It may well have been the bologna sandwich that spun Big Eddie "the Redhead" Schultz down the path of self-enlightenment, transforming him from a bull-neck, bombastic conservative into a bull-neck, bombastic liberal just itching to grab his talk radio mike and give Rush Limbaugh hell.
But that story will have to wait.
"The Ed Schultz Show" is about to air.
Schultz swings into his seat as his producer counts down 10 seconds until the live broadcast opens. He clamps on his headphones as the taped introduction rolls: "From high above the North American continent, democracy has a new voice. Powerful. Passionate. Persistent."
Schultz lets out an enormous yawn, then swings the microphone toward him. He's on.
"Lock and load, baby," he booms. "If it's got mad cow, I love beef so much I'll still eat it."
He's still chortling at his own quip as he introduces his first guest: conservative commentator Pat Buchanan.
For this, Democratic politicians helped solicit $1.8 million from private donors, enough cash to keep the brand-new "Ed Schultz Show" on the air for at least two years. It's not a whim. It's a mission. Democrats are counting on Schultz -- a onetime sportscaster who used to mock the homeless on the air -- to anchor the AM dial nationwide as the provocative new voice of the left.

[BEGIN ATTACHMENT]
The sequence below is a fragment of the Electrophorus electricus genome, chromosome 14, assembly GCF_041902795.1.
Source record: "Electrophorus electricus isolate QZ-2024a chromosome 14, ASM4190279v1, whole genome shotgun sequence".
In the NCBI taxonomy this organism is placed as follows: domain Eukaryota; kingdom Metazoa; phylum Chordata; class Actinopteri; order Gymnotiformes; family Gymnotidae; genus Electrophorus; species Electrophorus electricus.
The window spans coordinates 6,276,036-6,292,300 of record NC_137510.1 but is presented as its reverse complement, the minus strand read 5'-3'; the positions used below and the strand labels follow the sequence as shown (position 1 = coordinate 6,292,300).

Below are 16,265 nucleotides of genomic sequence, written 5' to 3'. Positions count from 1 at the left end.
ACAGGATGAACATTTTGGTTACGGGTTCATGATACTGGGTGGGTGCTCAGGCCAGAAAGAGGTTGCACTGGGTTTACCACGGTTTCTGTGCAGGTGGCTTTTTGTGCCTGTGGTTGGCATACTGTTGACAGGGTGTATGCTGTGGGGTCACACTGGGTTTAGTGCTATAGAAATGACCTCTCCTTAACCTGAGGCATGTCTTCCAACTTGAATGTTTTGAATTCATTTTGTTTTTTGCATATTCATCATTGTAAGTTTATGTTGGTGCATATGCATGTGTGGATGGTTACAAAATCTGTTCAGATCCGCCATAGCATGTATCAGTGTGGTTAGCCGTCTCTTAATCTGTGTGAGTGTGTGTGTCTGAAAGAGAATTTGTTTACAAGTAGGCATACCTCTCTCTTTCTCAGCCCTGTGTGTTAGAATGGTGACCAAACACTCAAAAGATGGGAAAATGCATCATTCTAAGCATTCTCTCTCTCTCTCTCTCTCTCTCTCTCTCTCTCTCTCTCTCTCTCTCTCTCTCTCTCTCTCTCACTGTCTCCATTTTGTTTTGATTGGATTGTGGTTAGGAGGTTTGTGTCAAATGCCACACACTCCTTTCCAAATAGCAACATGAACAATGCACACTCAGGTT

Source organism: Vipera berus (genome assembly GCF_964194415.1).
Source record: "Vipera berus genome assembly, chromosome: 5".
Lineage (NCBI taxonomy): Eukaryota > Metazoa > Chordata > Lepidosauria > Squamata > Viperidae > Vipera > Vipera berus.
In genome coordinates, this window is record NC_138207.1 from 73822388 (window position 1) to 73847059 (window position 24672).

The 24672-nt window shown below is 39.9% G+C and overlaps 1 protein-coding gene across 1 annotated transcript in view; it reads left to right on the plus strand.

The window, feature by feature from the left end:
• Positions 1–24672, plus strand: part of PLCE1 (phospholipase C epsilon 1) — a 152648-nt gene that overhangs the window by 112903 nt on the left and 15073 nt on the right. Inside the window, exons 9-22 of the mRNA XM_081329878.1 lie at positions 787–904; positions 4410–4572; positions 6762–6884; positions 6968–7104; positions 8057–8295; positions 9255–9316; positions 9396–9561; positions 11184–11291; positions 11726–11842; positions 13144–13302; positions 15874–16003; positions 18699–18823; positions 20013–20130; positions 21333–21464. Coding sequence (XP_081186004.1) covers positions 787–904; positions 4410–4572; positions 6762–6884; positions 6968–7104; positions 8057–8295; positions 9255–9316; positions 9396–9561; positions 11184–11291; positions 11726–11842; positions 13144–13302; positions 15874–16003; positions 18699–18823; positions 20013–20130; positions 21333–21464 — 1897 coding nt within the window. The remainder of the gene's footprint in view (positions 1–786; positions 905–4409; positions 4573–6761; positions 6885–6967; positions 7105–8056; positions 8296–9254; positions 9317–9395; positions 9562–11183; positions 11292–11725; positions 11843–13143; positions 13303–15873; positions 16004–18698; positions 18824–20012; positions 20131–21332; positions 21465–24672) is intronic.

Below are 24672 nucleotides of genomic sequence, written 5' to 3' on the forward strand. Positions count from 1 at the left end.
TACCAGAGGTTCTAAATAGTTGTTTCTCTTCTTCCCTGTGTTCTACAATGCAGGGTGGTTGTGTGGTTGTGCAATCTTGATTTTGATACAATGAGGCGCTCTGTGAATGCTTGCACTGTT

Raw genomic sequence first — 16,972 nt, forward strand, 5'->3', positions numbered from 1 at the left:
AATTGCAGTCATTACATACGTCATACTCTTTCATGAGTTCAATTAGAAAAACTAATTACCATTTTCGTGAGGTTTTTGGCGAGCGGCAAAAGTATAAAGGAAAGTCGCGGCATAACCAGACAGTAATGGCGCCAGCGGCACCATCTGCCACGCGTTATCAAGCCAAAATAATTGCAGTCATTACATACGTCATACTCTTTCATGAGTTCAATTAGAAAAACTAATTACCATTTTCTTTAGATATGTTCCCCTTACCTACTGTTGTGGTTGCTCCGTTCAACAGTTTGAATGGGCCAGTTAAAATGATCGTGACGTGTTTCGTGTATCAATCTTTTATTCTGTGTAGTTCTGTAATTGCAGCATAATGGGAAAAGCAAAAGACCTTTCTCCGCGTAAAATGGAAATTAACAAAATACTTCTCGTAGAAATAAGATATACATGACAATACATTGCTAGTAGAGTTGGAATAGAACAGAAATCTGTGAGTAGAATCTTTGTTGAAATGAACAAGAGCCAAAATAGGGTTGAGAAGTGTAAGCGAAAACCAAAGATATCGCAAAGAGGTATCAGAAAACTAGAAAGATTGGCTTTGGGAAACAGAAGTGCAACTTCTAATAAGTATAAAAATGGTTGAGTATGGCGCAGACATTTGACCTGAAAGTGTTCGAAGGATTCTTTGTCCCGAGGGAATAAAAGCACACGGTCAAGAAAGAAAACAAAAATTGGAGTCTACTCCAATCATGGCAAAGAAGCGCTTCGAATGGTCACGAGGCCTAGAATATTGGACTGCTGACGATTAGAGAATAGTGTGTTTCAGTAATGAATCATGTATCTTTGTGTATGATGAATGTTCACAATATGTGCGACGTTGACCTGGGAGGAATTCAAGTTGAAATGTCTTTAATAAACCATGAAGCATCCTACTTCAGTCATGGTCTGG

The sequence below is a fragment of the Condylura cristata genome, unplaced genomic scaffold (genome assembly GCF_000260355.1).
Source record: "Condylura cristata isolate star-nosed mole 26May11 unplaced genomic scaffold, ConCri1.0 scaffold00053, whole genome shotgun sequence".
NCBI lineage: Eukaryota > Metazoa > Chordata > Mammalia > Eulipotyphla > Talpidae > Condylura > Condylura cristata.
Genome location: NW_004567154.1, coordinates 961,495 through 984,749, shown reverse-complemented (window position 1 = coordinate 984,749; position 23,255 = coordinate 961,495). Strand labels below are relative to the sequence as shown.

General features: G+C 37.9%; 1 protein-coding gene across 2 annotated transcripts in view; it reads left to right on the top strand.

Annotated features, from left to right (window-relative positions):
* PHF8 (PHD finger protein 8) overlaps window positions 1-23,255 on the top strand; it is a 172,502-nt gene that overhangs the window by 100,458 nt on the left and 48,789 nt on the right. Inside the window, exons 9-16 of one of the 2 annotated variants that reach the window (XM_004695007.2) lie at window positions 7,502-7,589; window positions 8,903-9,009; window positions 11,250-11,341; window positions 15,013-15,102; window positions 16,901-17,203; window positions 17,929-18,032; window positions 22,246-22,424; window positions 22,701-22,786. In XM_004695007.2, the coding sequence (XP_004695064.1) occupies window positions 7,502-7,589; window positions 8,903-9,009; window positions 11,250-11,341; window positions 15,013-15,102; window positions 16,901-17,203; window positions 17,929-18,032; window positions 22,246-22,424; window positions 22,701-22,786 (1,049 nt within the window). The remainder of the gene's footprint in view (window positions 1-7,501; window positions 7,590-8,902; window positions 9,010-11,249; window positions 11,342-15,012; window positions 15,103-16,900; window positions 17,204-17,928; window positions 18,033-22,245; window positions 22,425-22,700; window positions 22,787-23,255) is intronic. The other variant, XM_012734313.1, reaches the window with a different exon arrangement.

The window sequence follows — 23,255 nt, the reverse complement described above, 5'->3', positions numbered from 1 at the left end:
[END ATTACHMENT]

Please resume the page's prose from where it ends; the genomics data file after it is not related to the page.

Well, maybe not exactly the left. Schultz, 49, has voted for only one Democrat that he can recall, a local congressman. He's opposed to abortion in all circumstances. He considers Buchanan a friend. Former Vermont Gov. Howard Dean, he says, gives him "the willies."
He's prone to say things like: "I'd like to see the president get all the illegals out of the country, so we can start all over again."
And yet, thanks to that bologna sandwich, Schultz considers himself "a gun-toting, meat-eating leftie."
"This is the most selfish generation in the history of the country!" he shouted into his mike when a caller asked him about the federal deficit. His eyes were closed, his face was red and his hands slashed at the air. "The people lining the Bush campaign's pockets are running this country. The little guys don't have a say anymore."
Then Big Eddie looked up and winked. When he gets in a good one, he likes everyone to notice. "Hey," he'll call over to his producer at a commercial break, "that was a pretty good pip on Bush, wasn't it?"